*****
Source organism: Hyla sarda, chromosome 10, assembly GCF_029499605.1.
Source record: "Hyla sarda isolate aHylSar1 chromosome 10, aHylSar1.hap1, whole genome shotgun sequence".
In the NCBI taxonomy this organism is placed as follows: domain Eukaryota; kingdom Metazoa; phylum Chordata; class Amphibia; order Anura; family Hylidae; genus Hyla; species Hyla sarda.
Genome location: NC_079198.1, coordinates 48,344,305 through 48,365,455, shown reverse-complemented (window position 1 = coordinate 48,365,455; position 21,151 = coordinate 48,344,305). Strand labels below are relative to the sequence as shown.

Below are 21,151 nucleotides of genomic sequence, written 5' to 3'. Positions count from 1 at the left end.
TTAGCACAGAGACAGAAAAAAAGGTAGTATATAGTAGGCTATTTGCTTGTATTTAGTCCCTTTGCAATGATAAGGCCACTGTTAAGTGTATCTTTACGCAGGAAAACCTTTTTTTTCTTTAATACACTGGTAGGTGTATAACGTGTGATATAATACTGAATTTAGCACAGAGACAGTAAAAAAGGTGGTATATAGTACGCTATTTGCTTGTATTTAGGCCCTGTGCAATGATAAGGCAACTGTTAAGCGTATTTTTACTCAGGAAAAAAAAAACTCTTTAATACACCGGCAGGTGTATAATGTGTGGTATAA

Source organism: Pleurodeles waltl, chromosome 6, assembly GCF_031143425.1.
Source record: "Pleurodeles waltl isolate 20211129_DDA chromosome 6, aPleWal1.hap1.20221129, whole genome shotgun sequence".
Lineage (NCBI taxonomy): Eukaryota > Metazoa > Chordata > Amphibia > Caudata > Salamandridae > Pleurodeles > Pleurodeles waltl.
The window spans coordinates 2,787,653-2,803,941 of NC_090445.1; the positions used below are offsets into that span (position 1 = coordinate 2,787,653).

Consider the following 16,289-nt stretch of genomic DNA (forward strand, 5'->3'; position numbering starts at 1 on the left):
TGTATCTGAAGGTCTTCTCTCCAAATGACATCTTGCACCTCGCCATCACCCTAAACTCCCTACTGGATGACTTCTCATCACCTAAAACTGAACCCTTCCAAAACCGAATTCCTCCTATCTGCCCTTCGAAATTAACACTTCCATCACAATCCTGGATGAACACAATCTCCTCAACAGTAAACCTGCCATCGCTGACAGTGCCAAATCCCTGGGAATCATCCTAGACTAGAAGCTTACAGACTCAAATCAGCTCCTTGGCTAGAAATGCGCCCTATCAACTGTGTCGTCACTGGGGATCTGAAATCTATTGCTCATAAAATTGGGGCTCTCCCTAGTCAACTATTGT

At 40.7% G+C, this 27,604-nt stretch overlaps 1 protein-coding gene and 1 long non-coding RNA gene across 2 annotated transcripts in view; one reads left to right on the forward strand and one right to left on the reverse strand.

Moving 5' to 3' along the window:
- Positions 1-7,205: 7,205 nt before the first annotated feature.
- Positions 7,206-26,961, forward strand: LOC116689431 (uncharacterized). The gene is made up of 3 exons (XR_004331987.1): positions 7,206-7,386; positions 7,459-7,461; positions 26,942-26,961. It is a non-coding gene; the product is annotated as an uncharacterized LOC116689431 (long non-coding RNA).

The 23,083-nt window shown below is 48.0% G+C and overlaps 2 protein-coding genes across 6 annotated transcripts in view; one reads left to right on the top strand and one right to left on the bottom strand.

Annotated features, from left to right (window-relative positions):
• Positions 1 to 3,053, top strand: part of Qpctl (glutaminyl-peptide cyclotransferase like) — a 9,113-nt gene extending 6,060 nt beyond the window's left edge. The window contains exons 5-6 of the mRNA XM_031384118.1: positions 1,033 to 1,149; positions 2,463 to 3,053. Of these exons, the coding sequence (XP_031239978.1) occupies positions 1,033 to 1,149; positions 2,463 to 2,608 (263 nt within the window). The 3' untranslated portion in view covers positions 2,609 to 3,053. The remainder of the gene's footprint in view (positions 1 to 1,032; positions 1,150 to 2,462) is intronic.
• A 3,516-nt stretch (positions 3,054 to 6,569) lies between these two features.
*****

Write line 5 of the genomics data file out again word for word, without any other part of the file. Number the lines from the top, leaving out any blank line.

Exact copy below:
Below are 21,151 nucleotides of genomic sequence, written 5' to 3'. Positions count from 1 at the left end.